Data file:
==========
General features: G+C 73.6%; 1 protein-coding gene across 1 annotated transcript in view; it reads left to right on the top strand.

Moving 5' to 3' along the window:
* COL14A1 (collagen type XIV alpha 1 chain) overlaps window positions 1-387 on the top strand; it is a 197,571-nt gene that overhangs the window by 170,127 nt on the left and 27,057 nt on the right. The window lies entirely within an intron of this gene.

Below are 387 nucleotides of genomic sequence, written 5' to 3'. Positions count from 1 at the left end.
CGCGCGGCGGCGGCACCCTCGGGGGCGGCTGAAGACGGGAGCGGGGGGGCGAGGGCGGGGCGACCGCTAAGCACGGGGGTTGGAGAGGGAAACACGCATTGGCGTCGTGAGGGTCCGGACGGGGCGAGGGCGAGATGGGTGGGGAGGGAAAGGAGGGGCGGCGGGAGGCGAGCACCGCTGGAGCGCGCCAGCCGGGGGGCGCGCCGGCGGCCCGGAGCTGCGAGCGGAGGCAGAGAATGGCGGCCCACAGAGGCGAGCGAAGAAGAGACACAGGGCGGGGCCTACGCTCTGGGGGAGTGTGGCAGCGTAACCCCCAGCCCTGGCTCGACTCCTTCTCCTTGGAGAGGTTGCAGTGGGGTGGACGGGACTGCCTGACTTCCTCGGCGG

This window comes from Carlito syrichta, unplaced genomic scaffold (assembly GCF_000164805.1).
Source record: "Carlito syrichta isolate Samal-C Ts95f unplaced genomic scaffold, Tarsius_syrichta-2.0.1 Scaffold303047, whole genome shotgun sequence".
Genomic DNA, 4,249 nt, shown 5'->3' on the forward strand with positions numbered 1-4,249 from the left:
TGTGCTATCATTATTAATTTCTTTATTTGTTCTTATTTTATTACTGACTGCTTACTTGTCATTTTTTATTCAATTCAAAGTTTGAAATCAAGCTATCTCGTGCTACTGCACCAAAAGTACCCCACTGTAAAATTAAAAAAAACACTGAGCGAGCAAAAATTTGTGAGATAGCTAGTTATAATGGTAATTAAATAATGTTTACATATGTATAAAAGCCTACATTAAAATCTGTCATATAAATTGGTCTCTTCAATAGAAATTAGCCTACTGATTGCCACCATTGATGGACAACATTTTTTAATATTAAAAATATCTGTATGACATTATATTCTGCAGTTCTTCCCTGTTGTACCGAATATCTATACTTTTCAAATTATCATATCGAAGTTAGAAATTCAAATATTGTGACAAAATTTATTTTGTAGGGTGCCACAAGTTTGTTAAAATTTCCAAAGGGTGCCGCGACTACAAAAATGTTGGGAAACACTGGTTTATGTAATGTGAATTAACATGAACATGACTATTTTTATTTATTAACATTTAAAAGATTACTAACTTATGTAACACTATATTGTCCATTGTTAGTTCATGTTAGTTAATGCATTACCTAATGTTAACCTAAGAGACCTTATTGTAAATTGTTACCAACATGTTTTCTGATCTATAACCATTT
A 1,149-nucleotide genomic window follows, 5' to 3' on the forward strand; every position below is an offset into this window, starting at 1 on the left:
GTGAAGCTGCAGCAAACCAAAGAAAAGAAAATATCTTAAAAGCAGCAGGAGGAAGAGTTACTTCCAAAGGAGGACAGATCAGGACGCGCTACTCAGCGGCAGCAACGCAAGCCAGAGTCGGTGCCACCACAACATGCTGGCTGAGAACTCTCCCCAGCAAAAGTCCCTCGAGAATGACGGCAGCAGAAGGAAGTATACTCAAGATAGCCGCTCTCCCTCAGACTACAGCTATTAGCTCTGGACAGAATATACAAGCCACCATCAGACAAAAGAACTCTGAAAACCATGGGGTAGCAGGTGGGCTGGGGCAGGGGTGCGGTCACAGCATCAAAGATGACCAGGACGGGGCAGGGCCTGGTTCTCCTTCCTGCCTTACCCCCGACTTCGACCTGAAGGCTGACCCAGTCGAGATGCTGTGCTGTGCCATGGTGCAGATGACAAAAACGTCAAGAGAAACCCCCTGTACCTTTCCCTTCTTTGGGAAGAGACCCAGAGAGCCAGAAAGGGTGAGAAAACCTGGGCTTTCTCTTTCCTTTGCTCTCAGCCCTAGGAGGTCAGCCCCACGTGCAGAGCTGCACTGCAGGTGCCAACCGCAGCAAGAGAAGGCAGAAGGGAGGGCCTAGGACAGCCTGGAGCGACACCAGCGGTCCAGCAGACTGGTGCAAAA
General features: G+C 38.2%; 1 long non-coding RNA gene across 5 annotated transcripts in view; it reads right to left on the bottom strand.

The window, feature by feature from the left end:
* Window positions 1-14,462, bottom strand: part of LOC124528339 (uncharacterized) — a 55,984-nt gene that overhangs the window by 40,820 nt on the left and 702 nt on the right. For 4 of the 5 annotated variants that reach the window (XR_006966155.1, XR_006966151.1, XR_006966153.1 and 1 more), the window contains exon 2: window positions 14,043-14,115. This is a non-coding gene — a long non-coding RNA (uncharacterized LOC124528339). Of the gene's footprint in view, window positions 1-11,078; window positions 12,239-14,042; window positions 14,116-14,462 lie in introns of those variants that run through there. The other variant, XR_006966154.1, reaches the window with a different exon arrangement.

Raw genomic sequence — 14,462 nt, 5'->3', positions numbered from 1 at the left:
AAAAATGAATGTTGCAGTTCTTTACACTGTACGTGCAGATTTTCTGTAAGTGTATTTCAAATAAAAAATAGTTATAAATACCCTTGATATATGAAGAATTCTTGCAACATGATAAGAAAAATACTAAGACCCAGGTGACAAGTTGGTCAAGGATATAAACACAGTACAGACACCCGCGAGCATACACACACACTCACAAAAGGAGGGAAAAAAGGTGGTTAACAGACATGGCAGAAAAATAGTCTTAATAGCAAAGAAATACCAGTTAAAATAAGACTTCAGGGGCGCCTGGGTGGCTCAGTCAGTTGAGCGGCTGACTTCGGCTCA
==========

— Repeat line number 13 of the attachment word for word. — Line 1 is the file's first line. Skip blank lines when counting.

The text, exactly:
The window, feature by feature from the left end: